Cross-posted from the Vision Zero Network
From the moment that Vision Zero began capturing attention in American cities, we’ve heard many admiring references to its success in Europe, particularly in its birthplace of Sweden.
I’m fortunate to have the opportunity to research those experiences and their lessons for the growing number of American communities working to eliminate traffic fatalities and serious injuries. As part of a fellowship with the German Marshall Fund, I’m spending two months visiting Stockholm, Sweden; Rotterdam, Netherlands; and Berlin, Germany to interview experts and observe first-hand their approaches to traffic safety. The goal of my research: to gather and share replicable lessons for American communities, particularly in urban areas, where we’re seeing the most momentum for Vision Zero.
First, a disclaimer: I’m still actively researching and interviewing, so it’s too soon to share my sense of the “full story.” Please consider these early impressions.
And, second, a clarification: What the Swedes — and to a lesser extent the Germans — call Vision Zero, the Dutch call Sustainable Safety. While there are many similarities to what can generally be termed a “safe systems approach” to transportation, there are more differences than I realized between their efforts. (But more on that in a future post…)
So what have I observed thus far? Here are five initial takeaways, focusing on areas that seem relevant to the U.S. experience and worthy of more exploration.
1) Managing speeds — and speed differentials — is a top priority
In all three of these countries, the leaders of traffic safety efforts emphasize that managing speed is the number one determinant in their successes in improving safety.
Over the past 15 years, the national governments of Sweden, the Netherlands, and Germany have all proactively and systematically changed their approaches to speed. Each nation (to differing degrees, but all significantly) has lowered speed limits for a clearly defined hierarchy of roads and corresponding speeds. For instance, the Netherlands has shifted…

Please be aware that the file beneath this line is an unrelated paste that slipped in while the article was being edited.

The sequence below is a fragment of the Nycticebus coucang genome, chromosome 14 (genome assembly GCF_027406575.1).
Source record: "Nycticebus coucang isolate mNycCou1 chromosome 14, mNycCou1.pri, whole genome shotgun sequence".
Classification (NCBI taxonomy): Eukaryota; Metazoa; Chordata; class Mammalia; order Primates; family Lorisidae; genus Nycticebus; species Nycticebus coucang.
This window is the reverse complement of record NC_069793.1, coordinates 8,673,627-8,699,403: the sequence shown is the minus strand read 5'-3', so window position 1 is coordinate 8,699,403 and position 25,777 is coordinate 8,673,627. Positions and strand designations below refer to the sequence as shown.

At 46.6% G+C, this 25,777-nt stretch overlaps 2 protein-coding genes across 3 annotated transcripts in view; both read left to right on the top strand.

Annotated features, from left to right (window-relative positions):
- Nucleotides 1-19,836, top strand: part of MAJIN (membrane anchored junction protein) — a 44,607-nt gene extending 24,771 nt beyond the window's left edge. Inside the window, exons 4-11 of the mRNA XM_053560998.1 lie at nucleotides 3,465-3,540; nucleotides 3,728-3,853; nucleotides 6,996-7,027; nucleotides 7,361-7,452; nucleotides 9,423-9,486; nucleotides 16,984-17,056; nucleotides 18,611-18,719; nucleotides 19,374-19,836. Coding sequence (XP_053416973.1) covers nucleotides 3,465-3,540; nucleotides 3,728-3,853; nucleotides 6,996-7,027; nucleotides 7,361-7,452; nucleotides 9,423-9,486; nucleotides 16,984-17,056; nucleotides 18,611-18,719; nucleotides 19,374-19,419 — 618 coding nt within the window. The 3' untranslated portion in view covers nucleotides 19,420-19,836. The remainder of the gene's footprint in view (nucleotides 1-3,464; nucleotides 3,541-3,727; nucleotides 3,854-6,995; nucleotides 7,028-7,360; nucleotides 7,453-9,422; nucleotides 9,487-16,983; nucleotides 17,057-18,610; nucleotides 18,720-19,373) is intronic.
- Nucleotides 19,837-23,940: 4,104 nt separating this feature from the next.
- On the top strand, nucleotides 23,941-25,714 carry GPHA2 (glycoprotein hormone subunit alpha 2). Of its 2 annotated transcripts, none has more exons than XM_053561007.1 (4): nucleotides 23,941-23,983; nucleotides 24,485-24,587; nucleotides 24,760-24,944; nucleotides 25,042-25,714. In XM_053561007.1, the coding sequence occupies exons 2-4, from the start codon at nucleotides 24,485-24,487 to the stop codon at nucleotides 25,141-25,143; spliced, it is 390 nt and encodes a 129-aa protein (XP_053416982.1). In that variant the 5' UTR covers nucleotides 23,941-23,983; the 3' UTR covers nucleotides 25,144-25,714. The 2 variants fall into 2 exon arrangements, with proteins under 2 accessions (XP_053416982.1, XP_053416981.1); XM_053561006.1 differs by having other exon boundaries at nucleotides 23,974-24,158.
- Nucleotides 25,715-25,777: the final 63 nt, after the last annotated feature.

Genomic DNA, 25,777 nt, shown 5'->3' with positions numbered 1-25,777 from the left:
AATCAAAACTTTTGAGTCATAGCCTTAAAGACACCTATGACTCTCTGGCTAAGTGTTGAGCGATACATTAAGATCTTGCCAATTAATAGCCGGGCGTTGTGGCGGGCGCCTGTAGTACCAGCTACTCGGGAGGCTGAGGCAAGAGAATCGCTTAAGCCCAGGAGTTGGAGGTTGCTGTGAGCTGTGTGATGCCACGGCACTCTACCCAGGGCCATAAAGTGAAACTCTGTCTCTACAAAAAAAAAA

- from 50 kilometers per hour (kph) to 30 kph on smaller, residential streets;
- from 70 kph to 50 kph on bigger, or what we’d consider arterial roads; and
- from 100 kph to 70 kph on the freeway-like roads outside cities.
In each of the three nations, nearly everyone I’ve spoken with credits speed management as the greatest contributor to their success in improving safety on the streets and saving more lives.
But there’s another important factor: considering and managing for speed differentials. This means a great deal of thought is given to the kinds of users and the mix of users in the specific areas when designs and policies are laid out. For instance, if an area is expected to have many different road users moving at different speeds — such as a mix of people walking, bicycling and driving — the speeds need to be lower to accommodate that mix. This strategy prioritizes the fact that slower speeds will be more forgiving when crashes do occur between users of such different weights and velocities.
It may sound obvious, but U.S. communities could greatly benefit from paying greater attention to speed differentials when we make decisions about street design, appropriate speeds and other safety policies.
2) After speed, street design is key
Among the three nations, there’s also similarity in their high level of attention toward re-designing the physical layout of streets for the safety of all users.
While the specifics may differ, leaders in Sweden, the Netherlands and Germany all point to investment in safer street design as the next most important element of their successes thus far. For instance, in the Netherlands, there’s strong credit given to the addition of more roundabouts to slow traffic at intersections, and to greater physical separation between cars and bicycles on roads with larger volumes of traffic and higher speeds.
In Sweden, leaders have emphasized adding physical dividers to separate oncoming auto traffic on roads outside the urban areas, where they’ve seen the greatest improvements in safety to drivers. In urban areas, there has been attention to creating safer pedestrian crossings and adding separated bikeways.
3) Engineering efforts have taken priority over education and enforcement